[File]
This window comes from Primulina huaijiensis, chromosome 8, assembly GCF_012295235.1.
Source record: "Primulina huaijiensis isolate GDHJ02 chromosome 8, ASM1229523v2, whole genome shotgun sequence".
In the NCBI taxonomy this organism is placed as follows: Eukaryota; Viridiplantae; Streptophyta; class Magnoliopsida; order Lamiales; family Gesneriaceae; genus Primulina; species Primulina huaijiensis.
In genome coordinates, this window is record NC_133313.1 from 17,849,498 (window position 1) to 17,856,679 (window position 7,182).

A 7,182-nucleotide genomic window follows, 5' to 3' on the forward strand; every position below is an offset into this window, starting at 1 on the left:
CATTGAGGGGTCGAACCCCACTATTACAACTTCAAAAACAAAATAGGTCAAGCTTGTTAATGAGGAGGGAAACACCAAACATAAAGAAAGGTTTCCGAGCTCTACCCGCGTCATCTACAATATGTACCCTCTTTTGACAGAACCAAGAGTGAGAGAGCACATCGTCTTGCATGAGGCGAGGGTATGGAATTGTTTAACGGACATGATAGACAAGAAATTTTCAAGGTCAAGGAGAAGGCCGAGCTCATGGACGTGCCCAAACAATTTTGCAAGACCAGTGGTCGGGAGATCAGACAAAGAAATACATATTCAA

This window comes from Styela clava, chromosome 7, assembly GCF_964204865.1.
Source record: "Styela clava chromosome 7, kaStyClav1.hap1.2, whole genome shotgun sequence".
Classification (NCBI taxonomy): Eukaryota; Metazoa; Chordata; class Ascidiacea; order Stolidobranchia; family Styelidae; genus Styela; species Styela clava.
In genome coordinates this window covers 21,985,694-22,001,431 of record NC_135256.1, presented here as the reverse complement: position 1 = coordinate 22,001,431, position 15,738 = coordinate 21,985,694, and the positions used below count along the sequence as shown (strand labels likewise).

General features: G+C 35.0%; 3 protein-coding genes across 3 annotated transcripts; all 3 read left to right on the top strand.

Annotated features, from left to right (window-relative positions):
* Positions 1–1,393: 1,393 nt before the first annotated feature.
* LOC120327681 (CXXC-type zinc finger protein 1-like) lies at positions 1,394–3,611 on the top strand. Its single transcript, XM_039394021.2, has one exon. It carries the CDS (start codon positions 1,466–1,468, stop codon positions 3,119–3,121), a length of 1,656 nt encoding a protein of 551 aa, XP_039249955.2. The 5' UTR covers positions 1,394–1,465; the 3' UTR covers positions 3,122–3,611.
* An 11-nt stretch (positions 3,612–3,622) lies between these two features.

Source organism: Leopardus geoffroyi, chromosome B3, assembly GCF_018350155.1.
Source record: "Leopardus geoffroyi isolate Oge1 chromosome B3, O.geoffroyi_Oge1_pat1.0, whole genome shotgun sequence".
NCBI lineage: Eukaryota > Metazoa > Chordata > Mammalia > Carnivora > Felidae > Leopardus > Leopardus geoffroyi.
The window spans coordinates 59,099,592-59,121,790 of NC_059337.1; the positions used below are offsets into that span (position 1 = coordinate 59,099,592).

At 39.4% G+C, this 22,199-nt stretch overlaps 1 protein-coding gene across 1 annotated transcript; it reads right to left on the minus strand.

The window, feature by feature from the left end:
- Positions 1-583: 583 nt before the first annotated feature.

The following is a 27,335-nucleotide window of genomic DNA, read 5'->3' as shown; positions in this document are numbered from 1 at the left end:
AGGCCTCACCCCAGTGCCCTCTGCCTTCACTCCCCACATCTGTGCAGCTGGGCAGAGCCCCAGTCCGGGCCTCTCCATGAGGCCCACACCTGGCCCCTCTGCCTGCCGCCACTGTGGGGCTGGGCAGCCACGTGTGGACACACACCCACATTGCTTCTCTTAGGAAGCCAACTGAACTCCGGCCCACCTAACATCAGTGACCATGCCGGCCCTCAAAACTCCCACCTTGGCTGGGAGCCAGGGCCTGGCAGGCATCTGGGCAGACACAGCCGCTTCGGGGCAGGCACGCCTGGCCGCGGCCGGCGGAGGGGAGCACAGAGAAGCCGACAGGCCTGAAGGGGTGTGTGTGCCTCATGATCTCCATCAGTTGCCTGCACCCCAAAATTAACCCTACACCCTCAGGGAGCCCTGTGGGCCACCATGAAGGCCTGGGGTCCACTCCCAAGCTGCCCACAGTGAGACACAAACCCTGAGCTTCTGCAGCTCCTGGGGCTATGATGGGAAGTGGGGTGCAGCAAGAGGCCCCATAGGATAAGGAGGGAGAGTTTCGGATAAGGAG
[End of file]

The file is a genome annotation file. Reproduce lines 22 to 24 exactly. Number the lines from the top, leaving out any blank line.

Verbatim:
- Positions 1-583: 583 nt before the first annotated feature.

The following is a 27,335-nucleotide window of genomic DNA, read 5'->3' as shown; positions in this document are numbered from 1 at the left end:
AGGCCTCACCCCAGTGCCCTCTGCCTTCACTCCCCACATCTGTGCAGCTGGGCAGAGCCCCAGTCCGGGCCTCTCCATGAGGCCCACACCTGGCCCCTCTGCCTGCCGCCACTGTGGGGCTGGGCAGCCACGTGTGGACACACACCCACATTGCTTCTCTTAGGAAGCCAACTGAACTCCGGCCCACCTAACATCAGTGACCATGCCGGCCCTCAAAACTCCCACCTTGGCTGGGAGCCAGGGCCTGGCAGGCATCTGGGCAGACACAGCCGCTTCGGGGCAGGCACGCCTGGCCGCGGCCGGCGGAGGGGAGCACAGAGAAGCCGACAGGCCTGAAGGGGTGTGTGTGCCTCATGATCTCCATCAGTTGCCTGCACCCCAAAATTAACCCTACACCCTCAGGGAGCCCTGTGGGCCACCATGAAGGCCTGGGGTCCACTCCCAAGCTGCCCACAGTGAGACACAAACCCTGAGCTTCTGCAGCTCCTGGGGCTATGATGGGAAGTGGGGTGCAGCAAGAGGCCCCATAGGATAAGGAGGGAGAGTTTCGGATAAGGAG